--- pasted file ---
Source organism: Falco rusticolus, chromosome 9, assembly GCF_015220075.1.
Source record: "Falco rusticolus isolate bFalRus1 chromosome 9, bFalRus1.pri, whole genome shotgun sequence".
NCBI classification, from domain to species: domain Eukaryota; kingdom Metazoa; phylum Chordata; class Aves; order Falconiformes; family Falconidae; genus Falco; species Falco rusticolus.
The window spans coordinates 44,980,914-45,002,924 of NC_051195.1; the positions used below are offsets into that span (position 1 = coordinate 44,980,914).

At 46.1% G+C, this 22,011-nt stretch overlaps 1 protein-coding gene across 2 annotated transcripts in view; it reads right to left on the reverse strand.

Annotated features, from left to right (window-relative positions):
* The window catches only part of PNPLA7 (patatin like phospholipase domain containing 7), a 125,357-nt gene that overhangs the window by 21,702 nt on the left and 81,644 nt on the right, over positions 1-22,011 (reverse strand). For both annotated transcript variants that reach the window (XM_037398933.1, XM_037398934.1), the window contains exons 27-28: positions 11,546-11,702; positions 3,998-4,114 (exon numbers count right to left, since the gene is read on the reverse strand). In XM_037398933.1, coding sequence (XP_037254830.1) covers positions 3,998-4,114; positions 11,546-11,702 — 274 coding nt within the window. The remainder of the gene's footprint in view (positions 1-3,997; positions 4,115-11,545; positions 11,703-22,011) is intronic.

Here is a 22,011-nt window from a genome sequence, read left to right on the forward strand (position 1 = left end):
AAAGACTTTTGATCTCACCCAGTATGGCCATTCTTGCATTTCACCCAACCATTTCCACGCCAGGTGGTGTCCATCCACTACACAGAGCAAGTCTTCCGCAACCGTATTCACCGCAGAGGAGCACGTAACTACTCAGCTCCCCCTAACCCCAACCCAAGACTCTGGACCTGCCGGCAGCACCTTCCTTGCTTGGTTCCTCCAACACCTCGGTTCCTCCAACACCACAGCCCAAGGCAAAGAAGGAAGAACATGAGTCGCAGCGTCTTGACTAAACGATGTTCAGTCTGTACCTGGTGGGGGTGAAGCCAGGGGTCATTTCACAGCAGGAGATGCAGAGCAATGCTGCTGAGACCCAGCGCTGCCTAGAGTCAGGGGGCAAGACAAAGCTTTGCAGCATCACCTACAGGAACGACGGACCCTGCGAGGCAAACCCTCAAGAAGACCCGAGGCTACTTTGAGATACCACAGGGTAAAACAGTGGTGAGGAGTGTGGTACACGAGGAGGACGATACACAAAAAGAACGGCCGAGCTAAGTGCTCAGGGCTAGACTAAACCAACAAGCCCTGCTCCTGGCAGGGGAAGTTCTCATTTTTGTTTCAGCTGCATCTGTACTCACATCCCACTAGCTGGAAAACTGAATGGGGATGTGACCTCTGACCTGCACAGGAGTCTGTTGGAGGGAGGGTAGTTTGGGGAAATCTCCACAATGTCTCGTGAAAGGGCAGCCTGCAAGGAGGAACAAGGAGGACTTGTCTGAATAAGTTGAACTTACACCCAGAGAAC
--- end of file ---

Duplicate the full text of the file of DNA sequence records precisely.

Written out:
Source organism: Falco rusticolus, chromosome 9, assembly GCF_015220075.1.
Source record: "Falco rusticolus isolate bFalRus1 chromosome 9, bFalRus1.pri, whole genome shotgun sequence".
NCBI classification, from domain to species: domain Eukaryota; kingdom Metazoa; phylum Chordata; class Aves; order Falconiformes; family Falconidae; genus Falco; species Falco rusticolus.
The window spans coordinates 44,980,914-45,002,924 of NC_051195.1; the positions used below are offsets into that span (position 1 = coordinate 44,980,914).

At 46.1% G+C, this 22,011-nt stretch overlaps 1 protein-coding gene across 2 annotated transcripts in view; it reads right to left on the reverse strand.

Annotated features, from left to right (window-relative positions):
* The window catches only part of PNPLA7 (patatin like phospholipase domain containing 7), a 125,357-nt gene that overhangs the window by 21,702 nt on the left and 81,644 nt on the right, over positions 1-22,011 (reverse strand). For both annotated transcript variants that reach the window (XM_037398933.1, XM_037398934.1), the window contains exons 27-28: positions 11,546-11,702; positions 3,998-4,114 (exon numbers count right to left, since the gene is read on the reverse strand). In XM_037398933.1, coding sequence (XP_037254830.1) covers positions 3,998-4,114; positions 11,546-11,702 — 274 coding nt within the window. The remainder of the gene's footprint in view (positions 1-3,997; positions 4,115-11,545; positions 11,703-22,011) is intronic.

Here is a 22,011-nt window from a genome sequence, read left to right on the forward strand (position 1 = left end):
AAAGACTTTTGATCTCACCCAGTATGGCCATTCTTGCATTTCACCCAACCATTTCCACGCCAGGTGGTGTCCATCCACTACACAGAGCAAGTCTTCCGCAACCGTATTCACCGCAGAGGAGCACGTAACTACTCAGCTCCCCCTAACCCCAACCCAAGACTCTGGACCTGCCGGCAGCACCTTCCTTGCTTGGTTCCTCCAACACCTCGGTTCCTCCAACACCACAGCCCAAGGCAAAGAAGGAAGAACATGAGTCGCAGCGTCTTGACTAAACGATGTTCAGTCTGTACCTGGTGGGGGTGAAGCCAGGGGTCATTTCACAGCAGGAGATGCAGAGCAATGCTGCTGAGACCCAGCGCTGCCTAGAGTCAGGGGGCAAGACAAAGCTTTGCAGCATCACCTACAGGAACGACGGACCCTGCGAGGCAAACCCTCAAGAAGACCCGAGGCTACTTTGAGATACCACAGGGTAAAACAGTGGTGAGGAGTGTGGTACACGAGGAGGACGATACACAAAAAGAACGGCCGAGCTAAGTGCTCAGGGCTAGACTAAACCAACAAGCCCTGCTCCTGGCAGGGGAAGTTCTCATTTTTGTTTCAGCTGCATCTGTACTCACATCCCACTAGCTGGAAAACTGAATGGGGATGTGACCTCTGACCTGCACAGGAGTCTGTTGGAGGGAGGGTAGTTTGGGGAAATCTCCACAATGTCTCGTGAAAGGGCAGCCTGCAAGGAGGAACAAGGAGGACTTGTCTGAATAAGTTGAACTTACACCCAGAGAAC